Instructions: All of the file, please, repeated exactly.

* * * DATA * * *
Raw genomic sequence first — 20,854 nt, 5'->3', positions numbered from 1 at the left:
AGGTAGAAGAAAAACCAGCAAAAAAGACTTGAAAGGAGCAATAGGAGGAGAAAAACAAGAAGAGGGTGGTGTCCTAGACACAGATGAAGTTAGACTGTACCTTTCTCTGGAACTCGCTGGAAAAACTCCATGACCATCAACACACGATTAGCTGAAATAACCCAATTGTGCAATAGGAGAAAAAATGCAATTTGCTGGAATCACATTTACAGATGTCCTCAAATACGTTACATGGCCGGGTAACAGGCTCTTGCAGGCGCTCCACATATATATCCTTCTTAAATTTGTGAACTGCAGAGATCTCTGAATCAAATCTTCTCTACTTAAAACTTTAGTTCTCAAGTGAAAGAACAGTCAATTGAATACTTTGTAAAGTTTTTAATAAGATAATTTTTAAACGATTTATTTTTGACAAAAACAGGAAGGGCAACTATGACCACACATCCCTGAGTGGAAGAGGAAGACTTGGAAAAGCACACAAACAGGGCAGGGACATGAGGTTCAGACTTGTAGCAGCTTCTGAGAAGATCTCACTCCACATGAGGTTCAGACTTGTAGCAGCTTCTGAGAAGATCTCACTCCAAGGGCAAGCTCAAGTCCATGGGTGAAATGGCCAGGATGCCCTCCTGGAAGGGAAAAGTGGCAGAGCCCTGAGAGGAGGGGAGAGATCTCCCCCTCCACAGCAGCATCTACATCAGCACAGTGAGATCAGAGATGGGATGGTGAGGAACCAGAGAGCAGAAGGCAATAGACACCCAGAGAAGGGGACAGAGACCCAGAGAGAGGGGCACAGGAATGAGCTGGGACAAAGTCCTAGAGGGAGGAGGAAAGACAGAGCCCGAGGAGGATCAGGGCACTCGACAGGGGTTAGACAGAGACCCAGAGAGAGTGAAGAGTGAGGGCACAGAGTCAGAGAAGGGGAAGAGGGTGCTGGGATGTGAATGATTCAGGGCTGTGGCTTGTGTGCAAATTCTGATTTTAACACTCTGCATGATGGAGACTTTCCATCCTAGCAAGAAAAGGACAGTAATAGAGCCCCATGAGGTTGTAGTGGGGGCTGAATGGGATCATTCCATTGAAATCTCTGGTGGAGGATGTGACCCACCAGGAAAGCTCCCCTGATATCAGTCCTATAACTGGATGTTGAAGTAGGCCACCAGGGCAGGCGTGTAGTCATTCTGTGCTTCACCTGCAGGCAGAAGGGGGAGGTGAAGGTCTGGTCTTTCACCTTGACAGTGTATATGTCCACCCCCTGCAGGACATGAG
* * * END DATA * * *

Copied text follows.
Raw genomic sequence first — 20,854 nt, 5'->3', positions numbered from 1 at the left:
AGGTAGAAGAAAAACCAGCAAAAAAGACTTGAAAGGAGCAATAGGAGGAGAAAAACAAGAAGAGGGTGGTGTCCTAGACACAGATGAAGTTAGACTGTACCTTTCTCTGGAACTCGCTGGAAAAACTCCATGACCATCAACACACGATTAGCTGAAATAACCCAATTGTGCAATAGGAGAAAAAATGCAATTTGCTGGAATCACATTTACAGATGTCCTCAAATACGTTACATGGCCGGGTAACAGGCTCTTGCAGGCGCTCCACATATATATCCTTCTTAAATTTGTGAACTGCAGAGATCTCTGAATCAAATCTTCTCTACTTAAAACTTTAGTTCTCAAGTGAAAGAACAGTCAATTGAATACTTTGTAAAGTTTTTAATAAGATAATTTTTAAACGATTTATTTTTGACAAAAACAGGAAGGGCAACTATGACCACACATCCCTGAGTGGAAGAGGAAGACTTGGAAAAGCACACAAACAGGGCAGGGACATGAGGTTCAGACTTGTAGCAGCTTCTGAGAAGATCTCACTCCACATGAGGTTCAGACTTGTAGCAGCTTCTGAGAAGATCTCACTCCAAGGGCAAGCTCAAGTCCATGGGTGAAATGGCCAGGATGCCCTCCTGGAAGGGAAAAGTGGCAGAGCCCTGAGAGGAGGGGAGAGATCTCCCCCTCCACAGCAGCATCTACATCAGCACAGTGAGATCAGAGATGGGATGGTGAGGAACCAGAGAGCAGAAGGCAATAGACACCCAGAGAAGGGGACAGAGACCCAGAGAGAGGGGCACAGGAATGAGCTGGGACAAAGTCCTAGAGGGAGGAGGAAAGACAGAGCCCGAGGAGGATCAGGGCACTCGACAGGGGTTAGACAGAGACCCAGAGAGAGTGAAGAGTGAGGGCACAGAGTCAGAGAAGGGGAAGAGGGTGCTGGGATGTGAATGATTCAGGGCTGTGGCTTGTGTGCAAATTCTGATTTTAACACTCTGCATGATGGAGACTTTCCATCCTAGCAAGAAAAGGACAGTAATAGAGCCCCATGAGGTTGTAGTGGGGGCTGAATGGGATCATTCCATTGAAATCTCTGGTGGAGGATGTGACCCACCAGGAAAGCTCCCCTGATATCAGTCCTATAACTGGATGTTGAAGTAGGCCACCAGGGCAGGCGTGTAGTCATTCTGTGCTTCACCTGCAGGCAGAAGGGGGAGGTGAAGGTCTGGTCTTTCACCTTGACAGTGTATATGTCCACCCCCTGCAGGACATGAG